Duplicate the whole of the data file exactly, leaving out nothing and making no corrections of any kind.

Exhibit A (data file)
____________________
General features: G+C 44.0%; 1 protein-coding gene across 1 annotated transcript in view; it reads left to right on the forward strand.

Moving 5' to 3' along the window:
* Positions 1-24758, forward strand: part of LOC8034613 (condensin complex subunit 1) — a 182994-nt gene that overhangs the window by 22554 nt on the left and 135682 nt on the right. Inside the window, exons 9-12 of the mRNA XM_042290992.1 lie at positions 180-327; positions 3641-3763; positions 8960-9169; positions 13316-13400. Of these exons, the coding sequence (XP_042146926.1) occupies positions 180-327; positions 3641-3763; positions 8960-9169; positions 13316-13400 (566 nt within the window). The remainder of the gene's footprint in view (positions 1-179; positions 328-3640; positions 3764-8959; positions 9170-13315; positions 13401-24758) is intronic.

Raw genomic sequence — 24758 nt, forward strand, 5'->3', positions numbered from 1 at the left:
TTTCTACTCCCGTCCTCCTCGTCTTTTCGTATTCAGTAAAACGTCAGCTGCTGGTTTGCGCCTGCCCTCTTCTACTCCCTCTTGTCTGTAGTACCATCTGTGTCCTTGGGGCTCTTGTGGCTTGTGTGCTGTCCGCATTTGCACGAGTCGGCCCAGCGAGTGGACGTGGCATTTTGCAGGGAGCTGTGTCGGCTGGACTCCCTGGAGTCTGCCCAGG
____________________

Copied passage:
General features: G+C 44.0%; 1 protein-coding gene across 1 annotated transcript in view; it reads left to right on the forward strand.

Moving 5' to 3' along the window:
* Positions 1-24758, forward strand: part of LOC8034613 (condensin complex subunit 1) — a 182994-nt gene that overhangs the window by 22554 nt on the left and 135682 nt on the right. Inside the window, exons 9-12 of the mRNA XM_042290992.1 lie at positions 180-327; positions 3641-3763; positions 8960-9169; positions 13316-13400. Of these exons, the coding sequence (XP_042146926.1) occupies positions 180-327; positions 3641-3763; positions 8960-9169; positions 13316-13400 (566 nt within the window). The remainder of the gene's footprint in view (positions 1-179; positions 328-3640; positions 3764-8959; positions 9170-13315; positions 13401-24758) is intronic.

Raw genomic sequence — 24758 nt, forward strand, 5'->3', positions numbered from 1 at the left:
TTTCTACTCCCGTCCTCCTCGTCTTTTCGTATTCAGTAAAACGTCAGCTGCTGGTTTGCGCCTGCCCTCTTCTACTCCCTCTTGTCTGTAGTACCATCTGTGTCCTTGGGGCTCTTGTGGCTTGTGTGCTGTCCGCATTTGCACGAGTCGGCCCAGCGAGTGGACGTGGCATTTTGCAGGGAGCTGTGTCGGCTGGACTCCCTGGAGTCTGCCCAGG